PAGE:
That I have actually finished: A Thousand Acres, and consequently King Lear. Another I had to read for an English subject. This puts the story of Lear into the American Midwest, I think, sometime in the middle of the twentieth century. Again, I loathed the characters… and when it added memories of incest, it lost me completely. Can’t watch Lear ever again, by association (sorry, Amy).

Day 4 of 30 Days of Books

Day 4: favourite book/series ever

I’ll go with series here, but it’s still an awfully difficult question: I mean, what criteria do I use? Eddings and McCaffrey bug me a little too much these days; Jasper Fforde has never quite peaked into the besotted stakes; Douglas Adams amuses me, but isn’t quite an absolute favourite.

I think I have to go with the Deathstalker series, by Simon Green, even though I think I’ve read them only once. It’s space opera at its finest, for me. Space ships; crazy technology; an empire ruled by a seriously terrifying Iron Bitch. A somewhat-bumbling hero who grows up beautifully; a tough and scary female lead (you know, I wonder if Joss Whedon has read these? Zoe has some awfully Hazel-like characteristics… but then again, not really); backed up by a marvellous, generally broken but grimly determined ensemble who just make me happy.

Also, there are awesome adventures, some not-overwhelming but inherently wonderful romances, witty banter, and some of the greatest worldbuilding ever.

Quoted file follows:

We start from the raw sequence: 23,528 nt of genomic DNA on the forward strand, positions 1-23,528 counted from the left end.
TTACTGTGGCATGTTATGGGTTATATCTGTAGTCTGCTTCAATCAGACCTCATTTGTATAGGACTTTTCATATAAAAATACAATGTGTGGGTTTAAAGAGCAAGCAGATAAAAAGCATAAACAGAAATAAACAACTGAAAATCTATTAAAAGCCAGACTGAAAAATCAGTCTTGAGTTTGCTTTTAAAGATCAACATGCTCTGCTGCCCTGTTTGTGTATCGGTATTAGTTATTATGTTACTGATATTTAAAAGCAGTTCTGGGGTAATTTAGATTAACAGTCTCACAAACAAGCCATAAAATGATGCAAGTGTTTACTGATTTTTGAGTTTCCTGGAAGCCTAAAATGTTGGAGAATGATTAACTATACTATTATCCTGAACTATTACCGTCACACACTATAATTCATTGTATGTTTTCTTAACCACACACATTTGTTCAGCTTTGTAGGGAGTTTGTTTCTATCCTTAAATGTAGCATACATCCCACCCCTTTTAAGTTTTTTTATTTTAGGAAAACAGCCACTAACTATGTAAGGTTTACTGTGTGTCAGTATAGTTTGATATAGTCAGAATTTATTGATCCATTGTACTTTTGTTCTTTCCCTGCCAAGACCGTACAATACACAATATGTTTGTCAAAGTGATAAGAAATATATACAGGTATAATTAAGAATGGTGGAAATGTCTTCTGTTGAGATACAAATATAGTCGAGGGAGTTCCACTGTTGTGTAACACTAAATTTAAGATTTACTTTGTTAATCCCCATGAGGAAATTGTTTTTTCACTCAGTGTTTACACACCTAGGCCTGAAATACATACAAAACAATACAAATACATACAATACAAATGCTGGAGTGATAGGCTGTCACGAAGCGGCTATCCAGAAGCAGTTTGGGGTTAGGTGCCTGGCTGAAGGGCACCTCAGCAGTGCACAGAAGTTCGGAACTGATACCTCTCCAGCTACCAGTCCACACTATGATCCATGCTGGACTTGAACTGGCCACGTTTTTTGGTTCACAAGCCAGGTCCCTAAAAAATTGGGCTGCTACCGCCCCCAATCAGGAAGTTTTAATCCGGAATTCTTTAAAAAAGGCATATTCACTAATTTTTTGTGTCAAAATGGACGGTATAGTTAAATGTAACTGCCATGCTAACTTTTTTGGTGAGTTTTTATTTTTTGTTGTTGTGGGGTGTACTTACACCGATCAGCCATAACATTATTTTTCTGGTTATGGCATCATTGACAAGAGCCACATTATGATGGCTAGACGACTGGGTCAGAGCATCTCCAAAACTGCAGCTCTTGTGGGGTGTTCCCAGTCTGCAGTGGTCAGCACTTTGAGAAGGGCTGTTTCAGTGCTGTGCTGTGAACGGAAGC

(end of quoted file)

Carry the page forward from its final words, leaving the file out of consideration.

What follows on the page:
Day 3 of 30 Days of Books

Day 3: the best book you’re read in the 12 months

This is very hard, and over the last little while I may have mentioned quite a few books I think fall in to this category. In my head, the battle is currently between China Mieville’s The City and the City, and William Gibson’s Pattern Recognition. I think that Mieville wins in this case.

As well as being a SF fan, I have long harboured detective-story-love. This doesn’t often get exercised; I am not up on the good, modern stuff; there’s so much SF stuff I want to read that it gets precedence; I just feed it with a bit of CSI or NCIS and I’m basically happy. After reading and enjoying Perdido Street Station, I had no idea that this Mieville story would deliver on my other genre. But it does, and indeed to the point where the SF is so slight (although I definitely think it’s there) that a primarily detective-book lover could probably read this and, after an initial confusion, love it as much as me. It’s one of those books where if you come with SF expectations, you get an SF vibe; if you don’t, you don’t.

Anyway, it’s brilliant. The characters are well-rounded and not flawless; the plot is sneaky and deceptive and entertaining. The star, of course, is the doubled city. This is a place where there are two cities existing in the same place: not like a fairy city co-existing with a human one, but two actual human cities, both on the map, share the same geographical space. But you have to go through customs to ‘get’ from one to the other, and noticing one while in the other… well, that’s the biggest no-no there is. I know, sounds ridiculous, but seriously: Mieville writes it so slickly, so convincingly, that I can almost imagine it working (almost).

This is the book I’ve been raving about for a while, and will continue to do so.

Day 2, of 30 Days of Books

Day 2: A book or series you wish more people were reading and talking about

Shadow of the Wind, by Carlos Ruiz Zafon, and The Book Thief, by Marcus Zusak.

Both of these books staggered me so much that words have generally failed me in trying to convey their sheer awesomeness.